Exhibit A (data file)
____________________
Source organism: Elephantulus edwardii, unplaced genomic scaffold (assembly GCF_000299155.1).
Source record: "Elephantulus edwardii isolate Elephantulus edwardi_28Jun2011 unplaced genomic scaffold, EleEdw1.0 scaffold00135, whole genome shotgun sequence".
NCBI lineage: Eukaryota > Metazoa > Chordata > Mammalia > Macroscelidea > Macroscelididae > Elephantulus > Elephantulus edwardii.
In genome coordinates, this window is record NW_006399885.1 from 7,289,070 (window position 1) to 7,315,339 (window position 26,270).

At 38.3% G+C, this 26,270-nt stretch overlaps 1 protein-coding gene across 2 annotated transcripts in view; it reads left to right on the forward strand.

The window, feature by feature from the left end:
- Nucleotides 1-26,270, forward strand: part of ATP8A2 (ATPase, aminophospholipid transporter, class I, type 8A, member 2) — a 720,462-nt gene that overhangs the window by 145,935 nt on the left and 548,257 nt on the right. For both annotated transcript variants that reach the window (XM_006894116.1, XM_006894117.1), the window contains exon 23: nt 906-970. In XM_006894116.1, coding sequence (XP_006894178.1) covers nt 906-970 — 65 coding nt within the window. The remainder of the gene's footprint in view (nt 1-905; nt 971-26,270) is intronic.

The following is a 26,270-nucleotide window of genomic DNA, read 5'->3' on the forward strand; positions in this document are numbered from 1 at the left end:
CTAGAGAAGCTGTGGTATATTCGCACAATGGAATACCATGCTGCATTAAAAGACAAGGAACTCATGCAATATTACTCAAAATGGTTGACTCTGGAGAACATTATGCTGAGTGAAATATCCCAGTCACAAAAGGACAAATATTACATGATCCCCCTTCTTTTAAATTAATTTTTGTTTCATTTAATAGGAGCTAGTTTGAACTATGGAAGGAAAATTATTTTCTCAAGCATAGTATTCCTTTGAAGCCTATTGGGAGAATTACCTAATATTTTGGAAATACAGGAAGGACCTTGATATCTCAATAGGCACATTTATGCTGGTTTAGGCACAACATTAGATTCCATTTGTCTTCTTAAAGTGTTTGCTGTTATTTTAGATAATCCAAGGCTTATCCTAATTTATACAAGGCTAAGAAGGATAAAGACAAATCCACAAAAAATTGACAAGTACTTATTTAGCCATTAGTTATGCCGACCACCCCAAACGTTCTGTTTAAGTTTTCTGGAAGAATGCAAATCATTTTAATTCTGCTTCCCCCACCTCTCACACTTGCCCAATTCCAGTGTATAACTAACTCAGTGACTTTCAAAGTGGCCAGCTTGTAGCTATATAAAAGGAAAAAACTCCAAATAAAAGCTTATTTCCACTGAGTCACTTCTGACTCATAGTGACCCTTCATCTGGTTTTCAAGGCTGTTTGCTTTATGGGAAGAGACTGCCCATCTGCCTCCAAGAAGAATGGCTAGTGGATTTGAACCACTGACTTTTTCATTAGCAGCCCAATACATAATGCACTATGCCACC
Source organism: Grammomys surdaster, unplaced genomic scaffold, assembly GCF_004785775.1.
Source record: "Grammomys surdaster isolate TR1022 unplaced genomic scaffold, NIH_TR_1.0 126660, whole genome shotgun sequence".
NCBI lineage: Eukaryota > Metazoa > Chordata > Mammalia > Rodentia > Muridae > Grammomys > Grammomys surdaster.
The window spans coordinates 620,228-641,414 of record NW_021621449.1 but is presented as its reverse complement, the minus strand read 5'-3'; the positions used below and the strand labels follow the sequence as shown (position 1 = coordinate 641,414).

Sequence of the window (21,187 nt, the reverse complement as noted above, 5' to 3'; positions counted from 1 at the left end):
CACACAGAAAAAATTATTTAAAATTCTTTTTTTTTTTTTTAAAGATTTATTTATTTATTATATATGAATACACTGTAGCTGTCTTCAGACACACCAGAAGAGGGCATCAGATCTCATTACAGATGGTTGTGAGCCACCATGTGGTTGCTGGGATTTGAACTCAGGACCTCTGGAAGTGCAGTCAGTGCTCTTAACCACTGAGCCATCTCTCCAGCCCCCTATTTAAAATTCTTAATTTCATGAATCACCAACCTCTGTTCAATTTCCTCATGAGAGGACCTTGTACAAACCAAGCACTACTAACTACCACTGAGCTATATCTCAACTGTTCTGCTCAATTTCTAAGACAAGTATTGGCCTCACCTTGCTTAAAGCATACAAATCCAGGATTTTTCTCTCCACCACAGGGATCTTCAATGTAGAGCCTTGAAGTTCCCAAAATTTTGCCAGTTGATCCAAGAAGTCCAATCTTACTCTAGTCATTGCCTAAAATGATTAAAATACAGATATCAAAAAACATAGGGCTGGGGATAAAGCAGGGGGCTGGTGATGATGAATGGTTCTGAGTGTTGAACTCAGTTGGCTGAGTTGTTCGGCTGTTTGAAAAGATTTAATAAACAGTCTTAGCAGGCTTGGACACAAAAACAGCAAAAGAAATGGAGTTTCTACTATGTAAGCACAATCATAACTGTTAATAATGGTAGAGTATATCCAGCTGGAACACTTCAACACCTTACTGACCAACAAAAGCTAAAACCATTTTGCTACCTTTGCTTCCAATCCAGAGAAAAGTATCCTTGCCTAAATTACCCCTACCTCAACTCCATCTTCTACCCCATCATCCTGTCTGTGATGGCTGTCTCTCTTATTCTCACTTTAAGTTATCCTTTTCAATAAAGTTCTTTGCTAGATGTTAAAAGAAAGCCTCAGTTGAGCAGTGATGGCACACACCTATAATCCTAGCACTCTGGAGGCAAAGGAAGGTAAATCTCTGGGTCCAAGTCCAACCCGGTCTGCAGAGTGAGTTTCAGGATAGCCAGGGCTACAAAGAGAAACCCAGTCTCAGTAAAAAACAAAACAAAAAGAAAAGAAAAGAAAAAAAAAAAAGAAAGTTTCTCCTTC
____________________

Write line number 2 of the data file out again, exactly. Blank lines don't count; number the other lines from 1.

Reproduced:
Source record: "Elephantulus edwardii isolate Elephantulus edwardi_28Jun2011 unplaced genomic scaffold, EleEdw1.0 scaffold00135, whole genome shotgun sequence".